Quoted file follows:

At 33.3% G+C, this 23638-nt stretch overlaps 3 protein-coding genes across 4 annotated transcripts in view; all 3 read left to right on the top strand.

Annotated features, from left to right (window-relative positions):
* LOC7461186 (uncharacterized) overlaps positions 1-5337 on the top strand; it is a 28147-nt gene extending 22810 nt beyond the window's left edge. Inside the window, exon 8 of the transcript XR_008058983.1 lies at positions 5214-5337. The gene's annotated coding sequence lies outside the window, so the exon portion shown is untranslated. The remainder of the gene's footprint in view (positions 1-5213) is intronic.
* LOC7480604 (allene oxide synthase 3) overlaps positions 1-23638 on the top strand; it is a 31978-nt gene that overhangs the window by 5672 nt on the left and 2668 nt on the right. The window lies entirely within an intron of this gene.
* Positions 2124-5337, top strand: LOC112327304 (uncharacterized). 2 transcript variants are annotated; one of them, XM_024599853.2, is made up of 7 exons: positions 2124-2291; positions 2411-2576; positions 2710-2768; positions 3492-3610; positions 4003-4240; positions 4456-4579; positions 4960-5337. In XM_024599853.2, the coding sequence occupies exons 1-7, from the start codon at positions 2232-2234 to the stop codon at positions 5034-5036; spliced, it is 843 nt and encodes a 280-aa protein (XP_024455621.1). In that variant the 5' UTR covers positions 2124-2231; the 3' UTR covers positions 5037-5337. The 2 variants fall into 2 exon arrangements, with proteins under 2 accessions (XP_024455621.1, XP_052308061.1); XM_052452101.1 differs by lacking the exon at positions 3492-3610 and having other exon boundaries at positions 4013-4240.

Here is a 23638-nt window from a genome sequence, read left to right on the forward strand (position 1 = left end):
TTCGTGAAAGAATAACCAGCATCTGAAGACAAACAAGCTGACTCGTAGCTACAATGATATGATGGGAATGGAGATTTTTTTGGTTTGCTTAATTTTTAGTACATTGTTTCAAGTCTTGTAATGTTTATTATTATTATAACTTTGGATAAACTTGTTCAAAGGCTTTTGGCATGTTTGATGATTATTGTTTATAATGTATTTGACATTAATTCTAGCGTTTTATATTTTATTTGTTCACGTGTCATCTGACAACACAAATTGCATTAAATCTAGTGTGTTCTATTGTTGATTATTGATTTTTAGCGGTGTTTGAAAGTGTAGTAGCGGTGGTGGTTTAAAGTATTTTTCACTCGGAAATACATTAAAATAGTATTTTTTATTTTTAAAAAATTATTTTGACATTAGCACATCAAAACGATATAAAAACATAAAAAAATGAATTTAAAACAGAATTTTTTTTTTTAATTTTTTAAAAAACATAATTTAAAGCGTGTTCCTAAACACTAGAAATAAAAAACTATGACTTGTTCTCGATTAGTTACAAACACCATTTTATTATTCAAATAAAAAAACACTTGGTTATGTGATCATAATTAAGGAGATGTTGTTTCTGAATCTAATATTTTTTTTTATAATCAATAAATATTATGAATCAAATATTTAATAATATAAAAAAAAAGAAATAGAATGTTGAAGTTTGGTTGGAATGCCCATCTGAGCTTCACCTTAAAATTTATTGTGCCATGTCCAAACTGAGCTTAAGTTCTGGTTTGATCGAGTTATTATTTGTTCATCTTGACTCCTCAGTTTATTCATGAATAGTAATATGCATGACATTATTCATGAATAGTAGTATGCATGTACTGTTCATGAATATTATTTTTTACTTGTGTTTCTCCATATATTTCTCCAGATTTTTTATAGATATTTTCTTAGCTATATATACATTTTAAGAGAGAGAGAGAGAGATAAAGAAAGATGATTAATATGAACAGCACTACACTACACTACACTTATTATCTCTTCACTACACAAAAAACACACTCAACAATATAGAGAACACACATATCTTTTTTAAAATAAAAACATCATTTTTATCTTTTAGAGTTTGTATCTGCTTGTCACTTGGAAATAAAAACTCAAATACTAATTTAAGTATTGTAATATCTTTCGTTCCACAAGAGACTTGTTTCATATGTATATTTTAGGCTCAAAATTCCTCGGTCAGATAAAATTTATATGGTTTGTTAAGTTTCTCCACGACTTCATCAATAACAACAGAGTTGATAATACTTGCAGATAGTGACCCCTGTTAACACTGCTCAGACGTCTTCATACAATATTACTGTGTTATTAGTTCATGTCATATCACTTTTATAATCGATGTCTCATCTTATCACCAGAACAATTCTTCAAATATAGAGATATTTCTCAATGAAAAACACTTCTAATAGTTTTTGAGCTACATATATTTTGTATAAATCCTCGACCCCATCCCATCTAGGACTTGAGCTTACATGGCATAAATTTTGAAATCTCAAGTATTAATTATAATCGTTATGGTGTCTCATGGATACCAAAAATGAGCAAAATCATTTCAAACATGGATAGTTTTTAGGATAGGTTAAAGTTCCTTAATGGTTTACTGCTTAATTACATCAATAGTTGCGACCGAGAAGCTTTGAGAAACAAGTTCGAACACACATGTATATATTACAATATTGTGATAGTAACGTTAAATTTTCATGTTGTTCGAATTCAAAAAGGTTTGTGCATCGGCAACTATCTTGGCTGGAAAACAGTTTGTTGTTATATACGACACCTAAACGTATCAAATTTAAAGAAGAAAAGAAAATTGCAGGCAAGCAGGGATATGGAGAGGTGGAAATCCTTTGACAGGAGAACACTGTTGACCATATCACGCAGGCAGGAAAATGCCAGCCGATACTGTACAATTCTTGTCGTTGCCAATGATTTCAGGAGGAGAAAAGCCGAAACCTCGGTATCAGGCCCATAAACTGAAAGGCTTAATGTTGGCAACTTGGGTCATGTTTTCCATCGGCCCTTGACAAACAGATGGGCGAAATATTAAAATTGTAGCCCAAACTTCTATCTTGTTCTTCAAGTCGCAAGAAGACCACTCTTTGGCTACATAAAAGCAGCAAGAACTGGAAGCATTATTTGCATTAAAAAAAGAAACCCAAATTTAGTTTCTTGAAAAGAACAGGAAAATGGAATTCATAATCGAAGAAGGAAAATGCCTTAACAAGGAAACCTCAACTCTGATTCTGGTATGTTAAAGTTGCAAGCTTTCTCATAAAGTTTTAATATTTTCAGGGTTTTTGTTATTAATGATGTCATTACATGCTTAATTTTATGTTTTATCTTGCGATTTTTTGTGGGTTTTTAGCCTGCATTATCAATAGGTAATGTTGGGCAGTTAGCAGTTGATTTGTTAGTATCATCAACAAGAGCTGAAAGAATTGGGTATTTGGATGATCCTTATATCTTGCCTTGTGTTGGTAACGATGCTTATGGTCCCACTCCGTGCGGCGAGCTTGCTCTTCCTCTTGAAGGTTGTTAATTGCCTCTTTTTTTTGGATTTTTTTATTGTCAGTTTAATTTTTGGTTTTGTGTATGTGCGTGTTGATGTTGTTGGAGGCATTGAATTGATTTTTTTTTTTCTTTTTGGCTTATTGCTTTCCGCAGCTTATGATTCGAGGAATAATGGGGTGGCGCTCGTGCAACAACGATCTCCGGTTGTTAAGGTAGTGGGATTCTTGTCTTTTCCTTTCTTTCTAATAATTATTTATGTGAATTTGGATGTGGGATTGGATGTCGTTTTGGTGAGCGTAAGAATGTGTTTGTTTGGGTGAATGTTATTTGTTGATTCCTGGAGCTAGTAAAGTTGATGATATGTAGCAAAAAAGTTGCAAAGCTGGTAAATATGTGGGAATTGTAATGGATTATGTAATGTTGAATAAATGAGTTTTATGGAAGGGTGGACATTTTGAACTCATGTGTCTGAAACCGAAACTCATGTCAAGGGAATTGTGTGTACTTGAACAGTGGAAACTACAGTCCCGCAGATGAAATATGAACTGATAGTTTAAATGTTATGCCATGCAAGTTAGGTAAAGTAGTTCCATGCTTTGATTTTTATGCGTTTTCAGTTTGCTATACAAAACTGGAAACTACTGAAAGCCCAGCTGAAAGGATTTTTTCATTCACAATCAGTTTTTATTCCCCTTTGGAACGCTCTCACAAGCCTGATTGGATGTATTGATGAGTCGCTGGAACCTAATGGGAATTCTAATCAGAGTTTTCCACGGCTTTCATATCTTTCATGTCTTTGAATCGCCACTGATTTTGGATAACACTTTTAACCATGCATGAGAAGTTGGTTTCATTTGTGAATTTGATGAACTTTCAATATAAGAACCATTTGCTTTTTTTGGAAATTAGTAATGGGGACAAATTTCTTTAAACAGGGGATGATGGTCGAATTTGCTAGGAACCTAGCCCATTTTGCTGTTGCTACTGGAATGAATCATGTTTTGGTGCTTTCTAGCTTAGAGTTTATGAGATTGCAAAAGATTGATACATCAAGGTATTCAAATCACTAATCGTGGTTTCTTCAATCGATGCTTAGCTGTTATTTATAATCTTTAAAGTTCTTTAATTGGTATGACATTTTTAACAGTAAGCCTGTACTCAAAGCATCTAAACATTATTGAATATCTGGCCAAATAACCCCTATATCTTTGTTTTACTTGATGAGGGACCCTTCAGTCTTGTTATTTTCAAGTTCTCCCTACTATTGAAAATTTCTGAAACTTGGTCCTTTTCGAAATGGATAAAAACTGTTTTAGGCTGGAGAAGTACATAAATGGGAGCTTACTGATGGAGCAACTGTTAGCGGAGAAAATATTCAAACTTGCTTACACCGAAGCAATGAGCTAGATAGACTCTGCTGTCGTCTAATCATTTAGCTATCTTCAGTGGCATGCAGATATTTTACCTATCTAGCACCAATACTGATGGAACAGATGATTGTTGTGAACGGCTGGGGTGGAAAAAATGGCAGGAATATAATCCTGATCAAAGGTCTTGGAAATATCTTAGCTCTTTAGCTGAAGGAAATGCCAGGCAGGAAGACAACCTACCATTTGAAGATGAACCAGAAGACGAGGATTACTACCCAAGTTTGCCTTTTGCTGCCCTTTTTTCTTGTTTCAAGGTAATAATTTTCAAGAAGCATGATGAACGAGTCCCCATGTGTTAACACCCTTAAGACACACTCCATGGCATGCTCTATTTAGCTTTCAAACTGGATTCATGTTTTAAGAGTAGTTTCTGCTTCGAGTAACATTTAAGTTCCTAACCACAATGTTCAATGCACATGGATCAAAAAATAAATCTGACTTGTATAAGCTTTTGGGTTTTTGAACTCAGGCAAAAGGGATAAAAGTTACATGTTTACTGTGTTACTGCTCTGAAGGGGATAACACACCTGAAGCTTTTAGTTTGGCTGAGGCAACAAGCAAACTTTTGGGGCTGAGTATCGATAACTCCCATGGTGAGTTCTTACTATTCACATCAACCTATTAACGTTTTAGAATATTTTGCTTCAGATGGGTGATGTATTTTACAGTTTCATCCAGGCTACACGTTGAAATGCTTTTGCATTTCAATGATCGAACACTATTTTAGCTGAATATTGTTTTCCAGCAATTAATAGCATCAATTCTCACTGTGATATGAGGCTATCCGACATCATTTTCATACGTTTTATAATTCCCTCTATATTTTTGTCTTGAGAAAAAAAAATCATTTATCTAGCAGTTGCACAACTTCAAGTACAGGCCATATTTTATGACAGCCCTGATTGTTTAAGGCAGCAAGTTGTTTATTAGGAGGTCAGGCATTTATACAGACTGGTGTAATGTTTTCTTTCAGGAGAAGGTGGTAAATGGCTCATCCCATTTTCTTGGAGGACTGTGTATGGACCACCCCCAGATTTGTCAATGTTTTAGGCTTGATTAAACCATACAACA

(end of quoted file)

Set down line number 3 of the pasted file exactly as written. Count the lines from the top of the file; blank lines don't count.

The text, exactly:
* LOC7461186 (uncharacterized) overlaps positions 1-5337 on the top strand; it is a 28147-nt gene extending 22810 nt beyond the window's left edge. Inside the window, exon 8 of the transcript XR_008058983.1 lies at positions 5214-5337. The gene's annotated coding sequence lies outside the window, so the exon portion shown is untranslated. The remainder of the gene's footprint in view (positions 1-5213) is intronic.